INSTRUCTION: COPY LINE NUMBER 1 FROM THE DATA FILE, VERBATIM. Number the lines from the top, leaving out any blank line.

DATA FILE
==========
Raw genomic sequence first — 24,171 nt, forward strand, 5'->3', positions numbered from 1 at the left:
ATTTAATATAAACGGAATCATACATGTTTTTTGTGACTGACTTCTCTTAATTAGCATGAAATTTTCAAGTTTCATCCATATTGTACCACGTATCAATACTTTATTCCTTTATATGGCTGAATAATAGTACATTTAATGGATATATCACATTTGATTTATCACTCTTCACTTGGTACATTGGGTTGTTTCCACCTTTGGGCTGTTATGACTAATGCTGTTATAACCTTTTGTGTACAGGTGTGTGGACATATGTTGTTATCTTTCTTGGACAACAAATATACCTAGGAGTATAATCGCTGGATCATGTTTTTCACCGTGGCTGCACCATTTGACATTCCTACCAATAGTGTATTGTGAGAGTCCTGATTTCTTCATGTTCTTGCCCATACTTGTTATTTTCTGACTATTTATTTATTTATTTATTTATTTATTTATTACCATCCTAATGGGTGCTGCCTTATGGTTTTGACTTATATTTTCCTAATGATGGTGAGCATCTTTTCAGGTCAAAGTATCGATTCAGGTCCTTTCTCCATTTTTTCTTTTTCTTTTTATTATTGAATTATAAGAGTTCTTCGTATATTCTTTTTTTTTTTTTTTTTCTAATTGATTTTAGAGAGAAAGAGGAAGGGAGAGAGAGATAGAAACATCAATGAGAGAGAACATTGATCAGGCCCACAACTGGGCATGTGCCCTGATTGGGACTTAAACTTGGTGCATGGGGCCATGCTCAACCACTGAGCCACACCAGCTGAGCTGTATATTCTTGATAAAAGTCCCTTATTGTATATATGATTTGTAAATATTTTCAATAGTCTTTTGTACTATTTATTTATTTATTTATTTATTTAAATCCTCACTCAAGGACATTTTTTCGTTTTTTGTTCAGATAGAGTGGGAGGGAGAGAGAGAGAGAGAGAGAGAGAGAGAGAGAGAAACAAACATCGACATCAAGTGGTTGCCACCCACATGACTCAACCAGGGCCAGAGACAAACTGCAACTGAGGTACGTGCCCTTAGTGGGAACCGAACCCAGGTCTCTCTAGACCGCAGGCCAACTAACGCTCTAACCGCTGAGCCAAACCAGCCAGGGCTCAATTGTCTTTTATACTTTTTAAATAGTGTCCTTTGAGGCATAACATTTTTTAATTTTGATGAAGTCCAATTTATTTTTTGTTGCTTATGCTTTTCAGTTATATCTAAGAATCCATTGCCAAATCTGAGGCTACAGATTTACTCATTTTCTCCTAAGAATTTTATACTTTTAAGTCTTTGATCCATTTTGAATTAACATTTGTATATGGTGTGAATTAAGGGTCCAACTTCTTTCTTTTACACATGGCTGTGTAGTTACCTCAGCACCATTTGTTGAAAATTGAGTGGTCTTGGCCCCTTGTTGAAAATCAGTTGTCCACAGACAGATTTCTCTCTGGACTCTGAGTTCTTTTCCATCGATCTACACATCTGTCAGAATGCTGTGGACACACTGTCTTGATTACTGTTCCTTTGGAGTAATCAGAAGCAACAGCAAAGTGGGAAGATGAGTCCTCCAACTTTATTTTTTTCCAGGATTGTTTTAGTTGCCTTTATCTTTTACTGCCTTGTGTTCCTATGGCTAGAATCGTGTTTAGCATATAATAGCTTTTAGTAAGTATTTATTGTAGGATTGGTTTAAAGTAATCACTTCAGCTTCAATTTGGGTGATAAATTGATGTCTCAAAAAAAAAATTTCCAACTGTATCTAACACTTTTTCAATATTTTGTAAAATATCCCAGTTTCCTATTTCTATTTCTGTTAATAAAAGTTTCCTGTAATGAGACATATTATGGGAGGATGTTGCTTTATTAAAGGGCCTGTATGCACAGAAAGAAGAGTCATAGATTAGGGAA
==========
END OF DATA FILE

Raw genomic sequence first — 24,171 nt, forward strand, 5'->3', positions numbered from 1 at the left: